– for everywhere I go I am reminded of guitar playing –
Decided to put the old box away, close the lid, and escape for the day. I spent it seeking out experiences totally unrelated to guitar playing, and yet the more different, the more I was reminded. I mean, how can having tea in a bookshop and visiting the Orla Kiely Ladies’ Clothes Shop in Convent Garden bring me back to the guitar? Well, it did and to the art of music itself too.
Orla Kiely’s modestly called Ladies’ Clothes Shop contains a lot more than clothes. Situated in Monmouth Street, next to the Royal Opera House in London’s Covent Garden district it provides an aesthetically unified experience. Hats, coats, shoes, wallets, umbrellas, stationery, books, kitchen and bedroom furniture are all given the treatment. Gentle, geometric patterns, at the same time both abstract and feminine, are everywhere. In her beautiful book Pattern she wrote of how she is inspired by the sheer quality and inventiveness expressed in print of the mid 20th century. She admits to “a particular nostalgic affection for the patterns of the 1960s and 1970s.”
Walking into the shop means stepping away from now, back into a recent age, dressed up for today. Every nook and cranny has been considered carefully and treated to her patterned design, not just the merchandise but also the wooden floors, the ceilings, the walls and the window.
OK, so what has that to do with music and the guitar? The connection lies in the attention to detail, the displays unified by a common theme, the exquisite finish, the harmony of style and motifs. I am almost using musical language itself to describe the impression caused upon me. Consider and reflect on these four aspects: are they not what we seek to achieve or experience in music? That is why, my perusal of Kiely’s shop interior so vividly reminded me of the guitar, music and my aspirations.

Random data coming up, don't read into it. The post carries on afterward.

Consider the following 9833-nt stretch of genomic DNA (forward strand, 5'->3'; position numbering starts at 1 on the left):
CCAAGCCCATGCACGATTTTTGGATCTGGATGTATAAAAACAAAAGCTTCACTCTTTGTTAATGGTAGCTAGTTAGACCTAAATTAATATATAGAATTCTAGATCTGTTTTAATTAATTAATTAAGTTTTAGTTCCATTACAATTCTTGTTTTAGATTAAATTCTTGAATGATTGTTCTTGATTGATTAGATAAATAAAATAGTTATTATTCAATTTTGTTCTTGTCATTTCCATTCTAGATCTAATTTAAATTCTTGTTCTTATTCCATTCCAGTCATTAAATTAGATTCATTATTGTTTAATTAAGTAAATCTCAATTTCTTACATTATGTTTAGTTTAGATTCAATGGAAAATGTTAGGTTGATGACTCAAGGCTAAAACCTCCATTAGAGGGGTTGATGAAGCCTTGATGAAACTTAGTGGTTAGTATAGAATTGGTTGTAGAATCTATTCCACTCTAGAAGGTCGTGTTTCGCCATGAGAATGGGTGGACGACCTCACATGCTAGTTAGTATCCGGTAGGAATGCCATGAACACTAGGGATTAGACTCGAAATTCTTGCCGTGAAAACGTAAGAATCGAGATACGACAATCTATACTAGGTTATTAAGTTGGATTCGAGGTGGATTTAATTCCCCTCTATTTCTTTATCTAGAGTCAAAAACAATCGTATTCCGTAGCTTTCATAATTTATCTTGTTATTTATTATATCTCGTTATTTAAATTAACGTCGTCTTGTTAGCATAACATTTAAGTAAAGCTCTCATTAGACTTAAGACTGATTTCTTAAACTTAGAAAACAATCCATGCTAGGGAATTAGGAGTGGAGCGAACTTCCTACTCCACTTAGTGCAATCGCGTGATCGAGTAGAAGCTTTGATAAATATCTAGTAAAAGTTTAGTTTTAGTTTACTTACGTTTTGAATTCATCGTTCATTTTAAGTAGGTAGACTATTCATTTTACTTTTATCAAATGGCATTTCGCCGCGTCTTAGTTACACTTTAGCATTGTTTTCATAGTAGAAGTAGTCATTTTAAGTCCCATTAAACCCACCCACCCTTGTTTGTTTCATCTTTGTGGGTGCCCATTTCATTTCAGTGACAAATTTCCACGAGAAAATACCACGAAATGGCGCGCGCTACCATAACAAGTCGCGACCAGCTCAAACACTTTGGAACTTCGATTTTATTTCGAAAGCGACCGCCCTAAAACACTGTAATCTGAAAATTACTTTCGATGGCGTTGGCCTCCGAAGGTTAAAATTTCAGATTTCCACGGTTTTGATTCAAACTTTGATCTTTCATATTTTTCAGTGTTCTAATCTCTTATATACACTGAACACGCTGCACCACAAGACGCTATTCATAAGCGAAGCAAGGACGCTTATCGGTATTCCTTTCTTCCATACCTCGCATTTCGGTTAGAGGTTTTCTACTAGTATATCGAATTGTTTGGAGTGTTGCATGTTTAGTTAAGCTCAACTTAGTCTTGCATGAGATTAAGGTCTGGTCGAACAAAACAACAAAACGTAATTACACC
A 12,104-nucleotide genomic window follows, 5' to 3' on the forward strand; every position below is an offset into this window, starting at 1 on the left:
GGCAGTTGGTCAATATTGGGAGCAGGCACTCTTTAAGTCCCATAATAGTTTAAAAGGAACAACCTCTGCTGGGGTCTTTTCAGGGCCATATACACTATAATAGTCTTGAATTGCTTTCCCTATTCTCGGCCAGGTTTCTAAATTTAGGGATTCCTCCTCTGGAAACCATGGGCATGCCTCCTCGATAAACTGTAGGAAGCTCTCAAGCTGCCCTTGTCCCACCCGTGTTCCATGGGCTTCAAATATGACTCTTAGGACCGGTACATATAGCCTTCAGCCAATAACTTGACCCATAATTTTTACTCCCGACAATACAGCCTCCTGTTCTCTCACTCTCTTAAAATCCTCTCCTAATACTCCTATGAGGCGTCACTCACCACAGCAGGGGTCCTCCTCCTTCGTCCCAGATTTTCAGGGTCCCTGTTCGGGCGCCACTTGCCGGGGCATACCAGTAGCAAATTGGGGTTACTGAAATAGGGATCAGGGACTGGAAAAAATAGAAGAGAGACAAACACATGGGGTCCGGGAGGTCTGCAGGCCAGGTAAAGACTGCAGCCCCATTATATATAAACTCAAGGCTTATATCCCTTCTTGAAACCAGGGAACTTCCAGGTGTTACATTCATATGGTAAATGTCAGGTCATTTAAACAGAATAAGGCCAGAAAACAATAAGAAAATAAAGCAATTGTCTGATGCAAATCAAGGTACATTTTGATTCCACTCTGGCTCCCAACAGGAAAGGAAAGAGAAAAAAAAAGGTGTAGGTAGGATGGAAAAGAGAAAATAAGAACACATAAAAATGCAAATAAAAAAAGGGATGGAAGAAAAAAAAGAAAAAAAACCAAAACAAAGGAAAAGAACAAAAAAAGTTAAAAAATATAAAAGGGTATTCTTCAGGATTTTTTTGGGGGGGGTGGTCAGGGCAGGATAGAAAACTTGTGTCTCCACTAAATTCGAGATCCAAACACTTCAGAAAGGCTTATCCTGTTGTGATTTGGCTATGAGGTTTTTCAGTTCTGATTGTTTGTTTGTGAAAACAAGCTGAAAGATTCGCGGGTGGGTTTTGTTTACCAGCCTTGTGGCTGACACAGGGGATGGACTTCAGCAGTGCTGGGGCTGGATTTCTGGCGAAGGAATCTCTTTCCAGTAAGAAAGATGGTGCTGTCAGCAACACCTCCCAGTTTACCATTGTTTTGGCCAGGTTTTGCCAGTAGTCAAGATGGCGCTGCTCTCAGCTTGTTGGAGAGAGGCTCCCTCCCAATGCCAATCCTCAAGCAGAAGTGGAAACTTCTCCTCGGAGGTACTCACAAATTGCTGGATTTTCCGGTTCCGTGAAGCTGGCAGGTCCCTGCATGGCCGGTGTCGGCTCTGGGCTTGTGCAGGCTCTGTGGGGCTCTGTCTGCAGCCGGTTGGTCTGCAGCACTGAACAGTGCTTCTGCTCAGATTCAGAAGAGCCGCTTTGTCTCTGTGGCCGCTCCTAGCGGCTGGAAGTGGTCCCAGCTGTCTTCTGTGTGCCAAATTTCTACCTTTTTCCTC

Tea in the bookshop was another matter. One of the great pleasures of buying books today in cities like London and New York, is to find a café bar and comfortable sitting areas within the same four walls. You have to do no more than arise from your seat and stroll around the perimeter, pick a book, take it back to your table, and decide whether to buy it while you partake of refreshments. Thus it follows that books about music were at the reach of my outstretched hand, with my eyes inevitably scanning the shelves for unsuspected new publications centred on the guitar.
And so ended my pleasant day, which started as an escape, but developed into a series of surprising and stimulating reminders of music itself.
8th February 2015, London